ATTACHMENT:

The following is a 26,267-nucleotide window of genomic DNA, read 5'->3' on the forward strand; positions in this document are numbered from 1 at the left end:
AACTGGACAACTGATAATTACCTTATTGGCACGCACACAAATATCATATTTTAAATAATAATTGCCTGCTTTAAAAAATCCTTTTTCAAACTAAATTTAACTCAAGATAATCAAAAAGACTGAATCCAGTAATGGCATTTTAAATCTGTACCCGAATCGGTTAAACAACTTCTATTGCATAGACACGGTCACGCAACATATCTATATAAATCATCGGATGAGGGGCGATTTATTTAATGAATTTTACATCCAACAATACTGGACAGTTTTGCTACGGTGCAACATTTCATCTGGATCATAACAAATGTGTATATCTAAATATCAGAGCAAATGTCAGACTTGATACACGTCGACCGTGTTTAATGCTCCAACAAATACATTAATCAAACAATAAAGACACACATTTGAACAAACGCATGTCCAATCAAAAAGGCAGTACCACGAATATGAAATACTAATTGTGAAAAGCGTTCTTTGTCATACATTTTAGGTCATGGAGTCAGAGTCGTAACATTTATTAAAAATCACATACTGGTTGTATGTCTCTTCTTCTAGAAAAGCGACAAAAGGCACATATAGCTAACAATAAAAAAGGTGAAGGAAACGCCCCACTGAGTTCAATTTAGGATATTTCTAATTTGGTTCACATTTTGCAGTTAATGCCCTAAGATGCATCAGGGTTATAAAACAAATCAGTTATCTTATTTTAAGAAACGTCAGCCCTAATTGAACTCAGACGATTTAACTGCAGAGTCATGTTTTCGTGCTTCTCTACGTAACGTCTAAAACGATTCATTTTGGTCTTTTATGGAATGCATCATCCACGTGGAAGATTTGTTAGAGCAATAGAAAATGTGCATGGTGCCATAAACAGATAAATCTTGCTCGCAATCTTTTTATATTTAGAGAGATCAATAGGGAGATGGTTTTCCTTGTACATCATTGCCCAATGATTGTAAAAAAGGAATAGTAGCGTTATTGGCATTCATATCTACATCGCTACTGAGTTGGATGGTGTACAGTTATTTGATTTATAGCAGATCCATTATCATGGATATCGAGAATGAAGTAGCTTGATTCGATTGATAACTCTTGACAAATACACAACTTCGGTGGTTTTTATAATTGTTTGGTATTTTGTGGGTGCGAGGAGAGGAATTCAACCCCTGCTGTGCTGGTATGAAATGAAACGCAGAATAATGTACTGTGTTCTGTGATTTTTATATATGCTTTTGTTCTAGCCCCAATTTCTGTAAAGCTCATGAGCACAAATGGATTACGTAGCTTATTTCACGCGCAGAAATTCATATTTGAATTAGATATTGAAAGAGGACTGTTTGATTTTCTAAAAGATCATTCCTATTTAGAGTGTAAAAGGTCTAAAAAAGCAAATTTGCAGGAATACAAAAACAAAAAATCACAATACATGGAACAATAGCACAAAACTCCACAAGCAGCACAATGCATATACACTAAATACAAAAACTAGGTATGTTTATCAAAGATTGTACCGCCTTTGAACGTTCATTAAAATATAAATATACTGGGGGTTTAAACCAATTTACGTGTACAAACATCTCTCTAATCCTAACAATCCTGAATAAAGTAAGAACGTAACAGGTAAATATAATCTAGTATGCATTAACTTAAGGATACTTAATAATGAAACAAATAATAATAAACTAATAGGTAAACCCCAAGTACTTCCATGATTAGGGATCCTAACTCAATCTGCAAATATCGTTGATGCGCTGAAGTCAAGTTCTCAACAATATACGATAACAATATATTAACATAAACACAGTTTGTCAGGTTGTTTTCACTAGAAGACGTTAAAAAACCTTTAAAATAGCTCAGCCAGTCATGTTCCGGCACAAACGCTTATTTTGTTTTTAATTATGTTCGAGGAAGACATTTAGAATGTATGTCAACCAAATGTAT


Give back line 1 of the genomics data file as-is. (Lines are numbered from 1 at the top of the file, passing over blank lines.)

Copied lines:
The following is a 26,267-nucleotide window of genomic DNA, read 5'->3' on the forward strand; positions in this document are numbered from 1 at the left end: